7/7 inquests: Survivor describes narrow escape on bus

The bombed bus in Tavistock Square
Image caption Despite the bus bomb damage, some top-deck passengers survived

A 7 July survivor described how she decided not to sit next to one of the suicide bombers because there was no room for her laptop and his rucksack.

Lisa French told the 7/7 inquests how she followed the bomber up the stairs of a packed number 30 bus at Tavistock Square in London in 2005.

Ms French ended up sitting about four rows in front of Hasib Hussain.

Moments later the 18-year-old detonated his home-made device, killing 13 people on board the red double-decker bus.

Ms French told the inquests at the High Court: "I made the decision not to go and sit next to him because I was aware we both had very big bags and that he, we, you know, would be taking up a lot of room."

BT employee Ms French, from Newcastle-upon-Tyne, who had been due to attend a business meeting in Angel, north London, took the bus after arriving at King's Cross to find the Underground station closed.

After the blast she roused to see an empty space where the back of the bus had been.

"There were no seats left behind me attached to the bus. There was literally no bus left. It just dropped down behind our seats," she told the inquests.

Referring to images of the wrecked vehicle, showing a pole protruding from a twisted seat, she said: "That's where I woke up."

'Totally unnecessary'

Commuter Anita Dybek-Echtermeyer told the inquests how Hasib Hussain boarded a crowded number 91 bus at King's Cross carrying a heavy backpack and looking nervous and sweaty.

Ms Dybek-Echtermeyer later realised the man was Hussain, who blew himself up on the second bus.

Disruption caused by earlier Tube bombings meant Ms Dybek-Echtermeyer's bus shortened its journey so she tried unsuccessfully to get a number 30 bus at Tavistock Square.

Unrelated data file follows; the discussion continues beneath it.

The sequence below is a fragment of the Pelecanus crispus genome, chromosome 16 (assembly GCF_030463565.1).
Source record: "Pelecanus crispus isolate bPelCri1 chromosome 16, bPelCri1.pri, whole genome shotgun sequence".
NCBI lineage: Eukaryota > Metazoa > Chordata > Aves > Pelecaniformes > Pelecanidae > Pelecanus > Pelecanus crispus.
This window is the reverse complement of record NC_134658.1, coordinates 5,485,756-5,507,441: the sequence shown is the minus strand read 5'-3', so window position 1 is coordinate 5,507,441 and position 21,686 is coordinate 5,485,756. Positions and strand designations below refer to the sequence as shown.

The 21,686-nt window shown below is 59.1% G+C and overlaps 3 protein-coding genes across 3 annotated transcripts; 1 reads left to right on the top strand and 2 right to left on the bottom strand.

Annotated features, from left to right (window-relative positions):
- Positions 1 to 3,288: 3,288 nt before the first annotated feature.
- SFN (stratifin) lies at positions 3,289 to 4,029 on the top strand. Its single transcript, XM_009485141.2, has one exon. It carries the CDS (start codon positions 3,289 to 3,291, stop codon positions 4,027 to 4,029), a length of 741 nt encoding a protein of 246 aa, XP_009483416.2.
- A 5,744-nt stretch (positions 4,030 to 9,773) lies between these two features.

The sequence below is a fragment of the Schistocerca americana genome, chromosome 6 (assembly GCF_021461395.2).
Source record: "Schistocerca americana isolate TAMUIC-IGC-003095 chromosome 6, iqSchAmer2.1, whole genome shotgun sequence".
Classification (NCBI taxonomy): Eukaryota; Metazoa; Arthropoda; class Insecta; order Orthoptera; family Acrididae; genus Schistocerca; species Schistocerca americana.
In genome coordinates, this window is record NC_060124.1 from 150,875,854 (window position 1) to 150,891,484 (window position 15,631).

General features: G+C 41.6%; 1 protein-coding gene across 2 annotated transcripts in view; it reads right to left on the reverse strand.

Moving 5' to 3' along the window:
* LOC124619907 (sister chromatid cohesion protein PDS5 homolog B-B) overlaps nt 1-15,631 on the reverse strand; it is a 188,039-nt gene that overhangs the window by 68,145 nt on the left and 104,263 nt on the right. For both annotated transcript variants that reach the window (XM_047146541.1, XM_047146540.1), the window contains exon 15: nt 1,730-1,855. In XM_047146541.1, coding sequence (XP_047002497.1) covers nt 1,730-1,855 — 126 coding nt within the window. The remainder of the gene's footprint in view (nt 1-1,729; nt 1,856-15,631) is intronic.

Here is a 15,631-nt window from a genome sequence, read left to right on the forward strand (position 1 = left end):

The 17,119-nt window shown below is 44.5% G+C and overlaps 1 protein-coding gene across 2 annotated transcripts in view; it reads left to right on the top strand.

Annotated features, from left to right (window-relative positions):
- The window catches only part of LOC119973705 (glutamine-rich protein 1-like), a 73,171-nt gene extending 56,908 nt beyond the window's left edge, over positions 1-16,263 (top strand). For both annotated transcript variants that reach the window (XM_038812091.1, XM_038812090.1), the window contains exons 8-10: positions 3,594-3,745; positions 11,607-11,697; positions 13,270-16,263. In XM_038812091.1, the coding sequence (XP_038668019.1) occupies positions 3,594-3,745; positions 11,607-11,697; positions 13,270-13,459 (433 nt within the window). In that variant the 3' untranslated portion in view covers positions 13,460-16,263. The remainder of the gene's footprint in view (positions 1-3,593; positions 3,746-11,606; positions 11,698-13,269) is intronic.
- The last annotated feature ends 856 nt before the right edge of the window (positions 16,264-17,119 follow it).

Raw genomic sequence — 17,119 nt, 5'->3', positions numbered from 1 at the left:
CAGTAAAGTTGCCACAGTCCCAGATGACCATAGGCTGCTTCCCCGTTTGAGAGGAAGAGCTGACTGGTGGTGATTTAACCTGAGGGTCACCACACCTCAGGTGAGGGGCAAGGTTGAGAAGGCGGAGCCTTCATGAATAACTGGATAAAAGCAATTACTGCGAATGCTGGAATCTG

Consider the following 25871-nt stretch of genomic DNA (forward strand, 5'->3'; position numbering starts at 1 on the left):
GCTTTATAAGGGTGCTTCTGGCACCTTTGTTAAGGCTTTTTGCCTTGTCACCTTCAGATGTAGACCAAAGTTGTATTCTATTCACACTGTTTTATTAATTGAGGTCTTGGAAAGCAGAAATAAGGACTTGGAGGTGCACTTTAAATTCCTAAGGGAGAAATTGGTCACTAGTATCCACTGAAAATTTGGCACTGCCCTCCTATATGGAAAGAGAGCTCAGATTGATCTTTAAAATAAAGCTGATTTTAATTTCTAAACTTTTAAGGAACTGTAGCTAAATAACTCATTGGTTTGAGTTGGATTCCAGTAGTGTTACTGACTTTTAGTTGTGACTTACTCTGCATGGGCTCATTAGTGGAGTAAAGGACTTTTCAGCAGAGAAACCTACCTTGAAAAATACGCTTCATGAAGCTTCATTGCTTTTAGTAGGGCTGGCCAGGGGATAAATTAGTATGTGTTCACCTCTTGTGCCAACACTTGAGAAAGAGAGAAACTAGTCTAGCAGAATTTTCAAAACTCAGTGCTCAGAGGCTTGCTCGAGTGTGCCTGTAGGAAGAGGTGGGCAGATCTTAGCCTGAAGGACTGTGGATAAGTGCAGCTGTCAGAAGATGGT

She said: "I walked a few steps, maybe 10m (33ft), and then I felt this huge noise and this blast of air going through. So I turned and I saw the bus going into the air and I just ran."

The inquests into the deaths of 52 people have previously heard evidence from passengers on Tube trains that were targeted by three other suicide bombers at Aldgate, Edgware Road and Russell Square, on 7 July 2005.

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Media captionMarie Fatayi-Williams: "Each time a bomb explodes my pain comes back"

The mother of Anthony Fatayi-Williams told the inquests that her son's death on the number 30 bus was "totally unnecessary", suggesting the authorities could have foreseen it.

On the day of the attacks, 26-year-old Mr Fatayi-Williams' journey to Old Street in central London was disrupted by the chaos caused by the earlier bombings.

Marie Fatayi-Williams said: "Anthony's life was cut short in a needless, totally unnecessary and preventable attack on London.

"His family continues to miss him sorely, even after these five years. We, his parents, continue to wonder if his death could have been prevented, or even the attacks foreseen by the relevant authorities."

'Tower of strength'

The inquests heard tributes to other victims of the bus bomb.

Father-of-two Giles Hart, 55, from Hornchurch, Essex, was a "devoted" husband who had married a Polish woman.

An active campaigner on several causes, he was posthumously granted the Knights Cross of the Order of Merit of the Republic of Poland for his services to democracy.

City worker Jamie Gordon, 30, from Enfield, north London, was described as "simply the best son in the world".

Image caption Hasib Hussain detonated his bomb an hour after three other attacks

Mother-of-two Marie Hartley, 34, from Oswaldtwistle, Lancashire, had been evacuated from a Tube station and sent a text to say she was safe, only to board the ill-fated bus.

Computer analyst Neetu Jain, 37, from Hendon, north London, was about to marry her partner.

Another victim, Sam Ly, 28, who was born in Vietnam, died from his injuries a week after the bus bombing.

Sri Lanka-born Shyanuja Niroshini Parathasangary, 30, from Kensal Rise, north London, was described as a "tower of strength" to anyone who needed her help.

Charity worker Anat Rosenberg, 39, from Finsbury Park, north London, was said by her partner to be "gregarious" and "vivacious".

City worker Philip Russell, 28, from Kennington, south London, was a "true gentleman".

IT specialist William Wise, 54, commuted daily from his home in Notting Hill, west London, to his job in the City.

Gladys Wundowa, 50, from Ilford, Essex, was planning to move back to her native Ghana with husband Emmanuel.

The sister of picture researcher Miriam Hyman, 31, from Barnet, north London, said she "brought great joy and laughter".

Relatives of Shahara Islam, a 20-year-old bank cashier from Plaistow, east London, said she was an "Eastender, a Londoner and British, but above all a true Muslim and proud to be so".

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